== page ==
If you buy the notion that a bank bailout is necessary — and many of us do not — the bill passed last night by the Senate is seriously deficient in terms of governance and oversight. It should, therefore, be rejected by the House. Continue reading
109 pages were not enough to drown dissent in the U.S. House, but maybe an entire ream will be. The latest Senate bank bailout bill fills 451 pages. Despite its length, it features stunning gaps in logic. What else should we expect from roughly 350 pages of legalese written between Sunday and Wednesday afternoon?
Example: The entire bill is aimed at empowering the Secretary of the Treasury to buy “troubled assets,” defined in the excerpt reproduced below. Included among these poor creatures are things they call “other financial instruments” which the drafters forgot to define. Maybe it was intentional? Observe: Continue reading
Some commentators — including Lynn Turner — have pointed out that Section 132 of the bailout draft appears to be an effort by Congress to empower the SEC to immediately suspend mark-to-market accounting, bypassing normal due process rule making with an “order” that would not require public notice or comment. Continue reading
Fair value accounting is coming under fire, now, from various directions including Newt Gingrich and a number of banks and economists. Apparently, some banks (though not all) think it unfair that Wachovia should be bought for $2.16 billion when it’s balance sheet reports $75.1 billion in net assets. Continue reading
As fur flies in Washington over technicalities of the government’s proposed bank bailout, ordinary mortals may feel left out of the conversation if for no other reason than the rarified vocabulary of the debate. What, for example, is this thing called “fair value accounting”? Why should anyone but accounting geeks care?
One answer comes courtesy of Lynn Turner, former SEC Chief Accountant, who today circulated a message reproduced below with his permission: Continue reading
Since the SEC’s announcement of a proposed timetable for implementing IFRS in the United States, a variety of commentators have come forward asserting that IFRS would be “bad” for the United States because, among other things, U.S. GAAP supposedly offers “higher quality” financial accounting standards than IFRS and a smoother, more transparent standards-setting process than the IASB. In fact, the opposite is arguably true. Today’s news that Porsche has upped its stake in Volkswagen to 35.14% offers an illustration. Continue reading
U.S. accounting standards setting is truly out of control. Despite the constant drumbeat from special interests — mostly analysts and retirement plans who demand ever-increasing complexity and sophistication in accounting standards — what we get in the form of new accounting pronouncements in this country is largely indecipherable geek-speak. Continue reading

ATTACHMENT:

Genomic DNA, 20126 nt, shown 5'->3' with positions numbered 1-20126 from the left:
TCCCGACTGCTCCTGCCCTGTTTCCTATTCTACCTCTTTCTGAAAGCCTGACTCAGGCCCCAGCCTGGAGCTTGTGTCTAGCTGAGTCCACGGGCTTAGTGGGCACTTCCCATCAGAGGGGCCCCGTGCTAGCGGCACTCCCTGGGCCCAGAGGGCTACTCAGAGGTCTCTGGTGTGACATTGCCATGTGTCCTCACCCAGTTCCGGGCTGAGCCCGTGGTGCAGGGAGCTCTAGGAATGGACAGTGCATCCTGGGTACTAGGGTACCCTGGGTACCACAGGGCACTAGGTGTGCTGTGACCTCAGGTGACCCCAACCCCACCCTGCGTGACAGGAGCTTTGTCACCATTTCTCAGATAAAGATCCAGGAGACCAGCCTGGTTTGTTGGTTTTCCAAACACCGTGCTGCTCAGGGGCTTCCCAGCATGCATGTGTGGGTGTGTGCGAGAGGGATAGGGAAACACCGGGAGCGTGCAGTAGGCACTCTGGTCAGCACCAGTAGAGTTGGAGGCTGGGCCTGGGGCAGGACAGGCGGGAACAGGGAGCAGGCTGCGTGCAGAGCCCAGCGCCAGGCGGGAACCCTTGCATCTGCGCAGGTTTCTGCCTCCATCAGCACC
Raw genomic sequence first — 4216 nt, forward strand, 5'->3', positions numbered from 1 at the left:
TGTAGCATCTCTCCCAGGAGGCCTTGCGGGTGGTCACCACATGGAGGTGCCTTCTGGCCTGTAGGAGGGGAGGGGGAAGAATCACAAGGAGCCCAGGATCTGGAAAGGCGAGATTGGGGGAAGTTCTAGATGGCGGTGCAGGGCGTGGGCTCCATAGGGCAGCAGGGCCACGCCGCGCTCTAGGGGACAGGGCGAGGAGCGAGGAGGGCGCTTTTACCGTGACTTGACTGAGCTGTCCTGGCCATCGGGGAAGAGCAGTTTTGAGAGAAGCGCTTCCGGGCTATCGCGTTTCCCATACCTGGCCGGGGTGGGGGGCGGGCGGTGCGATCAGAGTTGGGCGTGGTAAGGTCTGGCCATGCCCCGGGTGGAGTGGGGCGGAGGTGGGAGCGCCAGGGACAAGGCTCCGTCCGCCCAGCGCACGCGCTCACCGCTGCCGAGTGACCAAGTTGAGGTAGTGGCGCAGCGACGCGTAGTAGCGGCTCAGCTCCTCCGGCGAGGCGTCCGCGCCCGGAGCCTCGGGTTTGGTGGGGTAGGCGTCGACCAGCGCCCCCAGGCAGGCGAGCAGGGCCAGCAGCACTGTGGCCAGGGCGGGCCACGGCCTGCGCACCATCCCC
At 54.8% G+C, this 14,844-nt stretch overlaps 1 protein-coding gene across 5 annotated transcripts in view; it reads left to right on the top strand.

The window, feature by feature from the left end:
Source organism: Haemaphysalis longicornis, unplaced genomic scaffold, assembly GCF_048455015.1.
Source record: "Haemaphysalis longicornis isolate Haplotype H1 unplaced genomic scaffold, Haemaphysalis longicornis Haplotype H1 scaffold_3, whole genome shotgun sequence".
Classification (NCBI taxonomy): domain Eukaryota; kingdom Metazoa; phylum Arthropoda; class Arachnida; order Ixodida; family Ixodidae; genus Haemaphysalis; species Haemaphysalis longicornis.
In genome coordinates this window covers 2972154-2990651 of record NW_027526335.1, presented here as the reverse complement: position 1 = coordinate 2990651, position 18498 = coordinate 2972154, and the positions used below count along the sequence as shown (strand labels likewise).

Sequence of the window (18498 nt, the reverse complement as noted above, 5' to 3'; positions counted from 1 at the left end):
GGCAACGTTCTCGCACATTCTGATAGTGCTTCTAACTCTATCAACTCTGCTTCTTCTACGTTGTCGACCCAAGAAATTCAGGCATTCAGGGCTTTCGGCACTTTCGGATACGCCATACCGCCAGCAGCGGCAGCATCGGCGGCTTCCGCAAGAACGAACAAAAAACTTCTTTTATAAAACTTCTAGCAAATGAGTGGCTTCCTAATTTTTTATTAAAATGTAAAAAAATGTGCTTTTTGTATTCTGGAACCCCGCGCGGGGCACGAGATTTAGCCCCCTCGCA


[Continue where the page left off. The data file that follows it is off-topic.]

When it comes to understanding the rationale of board or committee decisions and holding board members accountable, nothing beats a video or audio recording of the meeting. Meeting minutes, by contrast, are notorious for doing more to obfuscate and obscure than inform. Continue reading
Today, a three-judge panel of the D.C. Circuit Court of Appeals handed down a much-anticipated 2-1 decision in Free Enterprise Fund v. PCAOB. The panel, in my view, reached the wrong conclusion, holding in essence that the PCAOB can rule over the world of U.S. accounting and auditing while immune from constitutional checks and balances. The crowning irony is that the PCAOB, supposedly designed to promote accountability, is itself so unaccountable for its actions.
Likely, the case will be reheard en banc and/or decided by the Supreme Court. Meanwhile, the best, most coherent reading is found in Judge Kavanaugh’s eloquent 57-page dissent: Continue reading
Société Générale has been treated to all kinds of abuse for recognizing in 2007 Jerome-Kerviel losses “incurred” in 2008 just after the 2007 year-end cutoff. Floyd Norris has been especially critical of the French bank’s use of the “true and fair view” exception which he calls an IFRS “loophole.”
Well, as they say, what goes around comes around. In the Alice-in-Wonderland world of financial reporting standards setting the current U.S. financial accounting standards-setter (the FASB) is on the verge of effectively ratifying SocGen’s 2007 treatment of those Kerviel losses. This ratification comes in the form of an Exposure Draft — for lay readers, an “ED” is a draft of a new accounting standard — on the Disclosure of Certain Losses and Contingencies. More on that below. Continue reading